For the normally sparsely-attended Transportation Safety Committee, this week’s meeting was unusual. A steady stream of residents spoke out about the urgency of addressing the lack of safety on our streets for people walking and biking, spurred on by the two recent tragic collisions in town as well as by regular close calls for kids and parents noted by staff at Pacific Union School on Janes Road. The Committee promised to agendize a full discussion of the issue at its next meeting, and also moved ahead with a conversation on the proposed Complete Streets Policy support by CRTP.

Driver Hits Skateboarder in Eureka
We are grateful that the victim in this collision appears to be OK. But this is an important reminder that people using skateboards are just as vulnerable as people walking and biking on our local streets. So if you see us use the term “rolling” – as in, “walking, biking and rolling” – we’re talking about skateboards, as well as scooters, wheelchairs, and other similar devices.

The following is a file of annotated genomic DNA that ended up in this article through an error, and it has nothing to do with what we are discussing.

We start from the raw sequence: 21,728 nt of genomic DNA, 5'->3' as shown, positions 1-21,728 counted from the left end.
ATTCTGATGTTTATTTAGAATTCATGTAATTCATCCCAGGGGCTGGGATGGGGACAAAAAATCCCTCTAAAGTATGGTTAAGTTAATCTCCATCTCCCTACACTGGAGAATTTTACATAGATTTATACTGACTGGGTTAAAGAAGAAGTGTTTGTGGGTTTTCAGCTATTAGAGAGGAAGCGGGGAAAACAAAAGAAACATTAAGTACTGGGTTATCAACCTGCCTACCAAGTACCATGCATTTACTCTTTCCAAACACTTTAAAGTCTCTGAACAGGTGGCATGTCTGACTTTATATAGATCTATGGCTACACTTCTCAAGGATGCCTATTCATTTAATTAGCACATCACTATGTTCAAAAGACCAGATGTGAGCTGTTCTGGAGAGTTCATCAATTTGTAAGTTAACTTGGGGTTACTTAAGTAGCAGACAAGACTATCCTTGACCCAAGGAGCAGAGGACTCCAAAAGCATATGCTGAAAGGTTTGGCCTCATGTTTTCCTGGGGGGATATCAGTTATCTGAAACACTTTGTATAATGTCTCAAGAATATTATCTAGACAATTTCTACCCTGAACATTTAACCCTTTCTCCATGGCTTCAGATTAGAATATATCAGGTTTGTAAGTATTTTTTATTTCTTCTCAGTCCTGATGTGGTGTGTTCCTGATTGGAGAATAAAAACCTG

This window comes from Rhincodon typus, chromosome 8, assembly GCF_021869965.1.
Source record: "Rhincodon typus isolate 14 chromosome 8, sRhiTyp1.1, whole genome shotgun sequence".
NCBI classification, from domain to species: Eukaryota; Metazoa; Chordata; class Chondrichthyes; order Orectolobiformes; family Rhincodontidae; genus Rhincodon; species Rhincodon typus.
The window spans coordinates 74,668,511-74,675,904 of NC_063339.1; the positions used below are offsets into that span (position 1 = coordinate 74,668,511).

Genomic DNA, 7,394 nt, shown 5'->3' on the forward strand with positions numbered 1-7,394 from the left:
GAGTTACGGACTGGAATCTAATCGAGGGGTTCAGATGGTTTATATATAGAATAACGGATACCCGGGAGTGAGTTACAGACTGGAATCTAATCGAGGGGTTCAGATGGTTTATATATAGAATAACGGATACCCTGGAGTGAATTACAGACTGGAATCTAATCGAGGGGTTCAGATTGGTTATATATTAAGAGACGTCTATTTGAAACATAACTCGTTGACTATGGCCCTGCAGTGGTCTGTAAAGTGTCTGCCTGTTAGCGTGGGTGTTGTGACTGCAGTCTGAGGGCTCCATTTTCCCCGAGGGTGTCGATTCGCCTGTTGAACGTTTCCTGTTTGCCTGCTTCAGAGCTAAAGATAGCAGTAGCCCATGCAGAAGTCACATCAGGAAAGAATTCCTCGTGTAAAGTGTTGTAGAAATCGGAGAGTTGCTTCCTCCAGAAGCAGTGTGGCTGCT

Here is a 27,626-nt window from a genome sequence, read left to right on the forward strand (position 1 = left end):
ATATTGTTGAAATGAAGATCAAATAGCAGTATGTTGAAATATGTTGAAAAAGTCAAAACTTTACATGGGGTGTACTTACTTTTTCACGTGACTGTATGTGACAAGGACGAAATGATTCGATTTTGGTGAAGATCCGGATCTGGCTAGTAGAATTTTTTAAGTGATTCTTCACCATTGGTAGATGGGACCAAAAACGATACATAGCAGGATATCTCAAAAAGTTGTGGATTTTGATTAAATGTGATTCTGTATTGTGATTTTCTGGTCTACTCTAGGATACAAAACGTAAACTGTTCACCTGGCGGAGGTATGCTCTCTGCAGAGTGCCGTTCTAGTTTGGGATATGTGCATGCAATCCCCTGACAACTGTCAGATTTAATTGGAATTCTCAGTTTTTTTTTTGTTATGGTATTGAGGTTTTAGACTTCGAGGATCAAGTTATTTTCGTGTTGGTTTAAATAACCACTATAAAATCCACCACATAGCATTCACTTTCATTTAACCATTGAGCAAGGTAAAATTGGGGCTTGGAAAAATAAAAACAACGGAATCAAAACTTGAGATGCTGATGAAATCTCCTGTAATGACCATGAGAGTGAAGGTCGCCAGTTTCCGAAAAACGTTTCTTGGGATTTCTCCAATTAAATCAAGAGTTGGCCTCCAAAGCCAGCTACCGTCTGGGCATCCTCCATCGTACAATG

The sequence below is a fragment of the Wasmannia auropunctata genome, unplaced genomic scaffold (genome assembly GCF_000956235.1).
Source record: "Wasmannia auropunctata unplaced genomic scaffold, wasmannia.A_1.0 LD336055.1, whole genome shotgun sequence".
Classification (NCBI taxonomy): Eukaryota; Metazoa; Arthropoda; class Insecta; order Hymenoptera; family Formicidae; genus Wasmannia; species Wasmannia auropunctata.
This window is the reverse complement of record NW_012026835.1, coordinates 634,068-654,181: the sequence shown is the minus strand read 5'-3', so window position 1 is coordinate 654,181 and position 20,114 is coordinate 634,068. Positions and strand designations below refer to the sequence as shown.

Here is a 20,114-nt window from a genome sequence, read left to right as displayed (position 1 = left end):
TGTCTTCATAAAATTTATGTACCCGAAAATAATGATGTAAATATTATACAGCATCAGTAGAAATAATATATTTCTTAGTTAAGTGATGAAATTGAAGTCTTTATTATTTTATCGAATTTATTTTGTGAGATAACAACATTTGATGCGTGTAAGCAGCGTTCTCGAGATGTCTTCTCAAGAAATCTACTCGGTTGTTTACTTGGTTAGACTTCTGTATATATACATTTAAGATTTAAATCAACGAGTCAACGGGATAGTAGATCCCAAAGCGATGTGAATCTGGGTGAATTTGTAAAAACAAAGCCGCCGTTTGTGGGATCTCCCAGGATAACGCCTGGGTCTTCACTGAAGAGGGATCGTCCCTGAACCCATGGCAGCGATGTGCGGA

Bay Trail Inches Toward Completion, While New Obstacles Arise
Humboldt County acquired a key easement this week, but significant hurdles remain – including the possibility of a bureaucratic funding freeze related to the county’s accounting woes. Meanwhile, slow progress continues toward the Great Redwood Trail (of which the Bay Trail would eventually be a part), and people continue to drive dangerously in the Safety Corridor (which the Bay Trail will allow pedestrians and bicyclists to avoid).


Don’t Forget to Make Your Reports on Street Story
Report the hazards, collisions and near-misses you’ve experienced on local streets, so we can use the data to make things safer in the future. Local residents have made 895 reports (and counting) on Street Story. La versión en español está disponible aquí. 


Car Hits Car Dealership